Functional Wrist Strength Warm Up Exercises
The human wrist is kind of a pathetic, weak joint naturally. For us athletes to be able to do the things we want (like handstands, vaults, quadrupedal movement, etc.) it’s very important for us to build good functional strength in the wrists so we don’t injure them. But before any of that, a good warm up for the wrists will get you ready for any strength training or just regular use of the wrists. I’ve been focusing a ton on my wrist conditioning over the last couple years, and here’s a great little wrist warm up for you to use!
Start off in a Table Top position with your hands directly under your shoulders and knees directly under your hips. Your fingers should be pointed straight forward, keep your elbows nice and straight, then lean forward until you feel the stretch in your wrists. While doing this, push into the floor with your fingers to help build functional strength in this position. If you look down at your fingers, you should see your fingertips turning white as you push into them. Do this for 10 to 15 repetitions holding each one in front for a second or so.
In the same position as the last exercise, push into your fingers to lift your palms up off the ground while keeping your first knuckle on the ground. When you first start doing this you probably won’t get very high with the hands and that’s ok! The farther you have your shoulders forward, the harder this exercise will be. So play with the distance and find where you can do it but it’s still a challenge. Hit 10-15 repetitions keeping the elbows nice and straight.
Next, point your fingers to the outside and circle your shoulders around while keeping your elbows straight. As you’re doing this, be sure to push into the ground against the directions your moving to once again build that functional wrist strength. We do this with the thumbs forward and fingers out to strengthen the more stable side of the wrist (the thumb side). You don’t really need to do this with your fingers pointed in and pinky forward because that will focus on the weaker side of the wrist joint (the pinky side) which you really shouldn’t be using much anyway. Make 5-10 circles in each direction before moving on.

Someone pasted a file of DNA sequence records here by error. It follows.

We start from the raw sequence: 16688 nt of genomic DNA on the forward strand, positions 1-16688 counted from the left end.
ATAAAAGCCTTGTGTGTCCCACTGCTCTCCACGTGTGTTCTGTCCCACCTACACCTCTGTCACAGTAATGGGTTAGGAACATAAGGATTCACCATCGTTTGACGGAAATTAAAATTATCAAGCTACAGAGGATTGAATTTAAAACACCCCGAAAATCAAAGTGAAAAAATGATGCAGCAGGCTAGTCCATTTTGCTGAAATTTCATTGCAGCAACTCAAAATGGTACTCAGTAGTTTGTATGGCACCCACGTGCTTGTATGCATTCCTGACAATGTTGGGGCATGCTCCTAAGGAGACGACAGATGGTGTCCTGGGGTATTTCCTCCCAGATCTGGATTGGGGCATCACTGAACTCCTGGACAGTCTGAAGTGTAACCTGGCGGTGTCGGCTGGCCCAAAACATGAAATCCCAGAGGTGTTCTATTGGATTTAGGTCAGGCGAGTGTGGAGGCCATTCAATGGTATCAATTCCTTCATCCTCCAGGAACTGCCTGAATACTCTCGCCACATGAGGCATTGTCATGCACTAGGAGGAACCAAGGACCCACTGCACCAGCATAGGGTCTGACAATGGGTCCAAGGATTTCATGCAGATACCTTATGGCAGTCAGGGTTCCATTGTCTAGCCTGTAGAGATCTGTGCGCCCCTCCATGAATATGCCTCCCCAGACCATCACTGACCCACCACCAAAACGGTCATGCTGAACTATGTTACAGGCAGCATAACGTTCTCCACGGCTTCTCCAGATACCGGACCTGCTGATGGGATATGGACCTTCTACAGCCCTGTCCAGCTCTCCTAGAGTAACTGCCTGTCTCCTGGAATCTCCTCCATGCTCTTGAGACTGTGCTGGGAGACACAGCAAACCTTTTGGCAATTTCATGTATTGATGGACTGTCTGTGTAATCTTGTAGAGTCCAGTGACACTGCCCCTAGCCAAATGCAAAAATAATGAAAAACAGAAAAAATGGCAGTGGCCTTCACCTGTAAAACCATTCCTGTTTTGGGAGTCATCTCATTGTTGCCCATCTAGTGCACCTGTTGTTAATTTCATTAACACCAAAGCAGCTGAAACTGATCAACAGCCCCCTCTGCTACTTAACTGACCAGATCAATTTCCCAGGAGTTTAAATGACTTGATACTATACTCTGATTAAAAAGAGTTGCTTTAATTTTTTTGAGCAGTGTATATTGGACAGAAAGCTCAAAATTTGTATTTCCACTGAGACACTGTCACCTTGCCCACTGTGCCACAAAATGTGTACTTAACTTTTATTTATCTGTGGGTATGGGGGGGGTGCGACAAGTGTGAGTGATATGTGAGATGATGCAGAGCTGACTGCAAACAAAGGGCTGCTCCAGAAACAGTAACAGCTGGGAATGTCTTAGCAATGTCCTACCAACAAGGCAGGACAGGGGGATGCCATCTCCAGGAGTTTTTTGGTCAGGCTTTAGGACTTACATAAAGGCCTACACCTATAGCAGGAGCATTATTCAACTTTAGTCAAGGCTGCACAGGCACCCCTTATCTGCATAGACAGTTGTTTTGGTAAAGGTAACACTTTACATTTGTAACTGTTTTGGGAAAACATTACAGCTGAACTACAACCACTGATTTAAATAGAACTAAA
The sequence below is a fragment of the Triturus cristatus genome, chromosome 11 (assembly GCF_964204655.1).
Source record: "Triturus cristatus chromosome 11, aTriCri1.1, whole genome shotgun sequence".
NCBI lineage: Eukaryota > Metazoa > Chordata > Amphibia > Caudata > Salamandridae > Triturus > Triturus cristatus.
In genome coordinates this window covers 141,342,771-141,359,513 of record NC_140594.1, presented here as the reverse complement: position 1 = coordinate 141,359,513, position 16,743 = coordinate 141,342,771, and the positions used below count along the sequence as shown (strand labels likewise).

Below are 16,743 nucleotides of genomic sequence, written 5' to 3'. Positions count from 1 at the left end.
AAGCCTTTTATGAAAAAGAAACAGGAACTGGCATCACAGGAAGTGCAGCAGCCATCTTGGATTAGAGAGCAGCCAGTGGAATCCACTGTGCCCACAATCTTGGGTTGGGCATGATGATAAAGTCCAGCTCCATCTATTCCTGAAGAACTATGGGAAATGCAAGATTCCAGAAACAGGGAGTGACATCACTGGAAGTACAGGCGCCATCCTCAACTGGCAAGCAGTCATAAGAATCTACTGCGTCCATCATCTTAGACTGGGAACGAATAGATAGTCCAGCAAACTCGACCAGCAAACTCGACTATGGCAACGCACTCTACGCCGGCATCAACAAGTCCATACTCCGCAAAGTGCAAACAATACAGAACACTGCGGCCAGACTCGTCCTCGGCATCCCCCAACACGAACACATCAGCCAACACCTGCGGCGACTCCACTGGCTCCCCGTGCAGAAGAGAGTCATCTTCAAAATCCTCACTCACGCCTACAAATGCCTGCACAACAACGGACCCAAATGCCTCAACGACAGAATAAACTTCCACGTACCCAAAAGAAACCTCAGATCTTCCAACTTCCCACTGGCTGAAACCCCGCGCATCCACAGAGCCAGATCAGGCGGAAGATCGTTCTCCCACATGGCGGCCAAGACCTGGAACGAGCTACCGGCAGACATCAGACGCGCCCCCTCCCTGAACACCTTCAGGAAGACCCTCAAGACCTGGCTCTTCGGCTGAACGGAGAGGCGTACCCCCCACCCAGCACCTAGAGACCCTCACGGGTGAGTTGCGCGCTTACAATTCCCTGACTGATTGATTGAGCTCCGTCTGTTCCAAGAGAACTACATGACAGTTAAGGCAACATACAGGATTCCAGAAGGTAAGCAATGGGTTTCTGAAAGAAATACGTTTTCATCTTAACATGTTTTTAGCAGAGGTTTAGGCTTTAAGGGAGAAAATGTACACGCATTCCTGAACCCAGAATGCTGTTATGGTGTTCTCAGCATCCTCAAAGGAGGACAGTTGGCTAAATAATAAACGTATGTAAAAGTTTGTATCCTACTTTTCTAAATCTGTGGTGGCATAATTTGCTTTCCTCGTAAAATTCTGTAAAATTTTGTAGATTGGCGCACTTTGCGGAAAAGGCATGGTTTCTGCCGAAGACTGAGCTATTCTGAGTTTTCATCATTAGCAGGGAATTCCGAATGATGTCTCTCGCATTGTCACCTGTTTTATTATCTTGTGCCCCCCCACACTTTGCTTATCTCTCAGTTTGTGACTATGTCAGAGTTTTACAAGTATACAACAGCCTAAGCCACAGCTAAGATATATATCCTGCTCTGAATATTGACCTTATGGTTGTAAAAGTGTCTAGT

Now point the fingers backward, keep your elbows straight and push slightly through the shoulders. Lean back away from your hands until your palms lift off the floor. This will likely feel like a pretty intense stretch when you first start working on this, so take it slow. Do 5-10 moving repetitions before holding the back position for 30 seconds. This will not only build that wrist strength we’re looking for, but also build up some flexibility in this extremely important direction.
This one is a bit strange and may take some practice. Keep in mind this isn’t actually a “stretch” and is just used to move the joint around and increase some fluid inside the joint. Put your hands together and the back of one hand on the ground. From that position you’ll spiral your elbow down to the floor and back up to straight again. You can certainly add some stretching to this movement as well by leaning toward your fingers. I typically will do 10 spirals, then stretch 30 seconds with my elbow rolled one direction, then 5 more spirals and stretch another 30 seconds with my elbow rolled the other way.
Finally, one last back of the hand stretch and conditioning movement. Any time your working on the back side of your wrists, be sure to take things very slowly. It will probably be years of training before you can put any real weight on the back of your wrists and that’s fine, we’re mostly doing it just to stay balanced on both sides of the forearm. Start this one on your knuckles, control the drop down to the back of your wrists with your elbows straight (this is where you’ll feel the stretch), then bend your elbows down to the ground before going back up, stopping for a moment with your elbows straight before lifting back up to the knuckles just to get a little stretch in. Repeat for 10-15 reps.
Building quality functional wrist strength will take a lot of time and commitment. I recommend spending at least 10 to 15 minutes doing these wrist warm up exercises before any workout. You can certainly do these 4 or more times a week. When you first start out be very aware of how your wrists feel throughout the day. You shouldn’t have any consistent wrist pain, even when working on strengthening them. Take it slow, trust the process, and have fun with it!
– Chad Zwadlo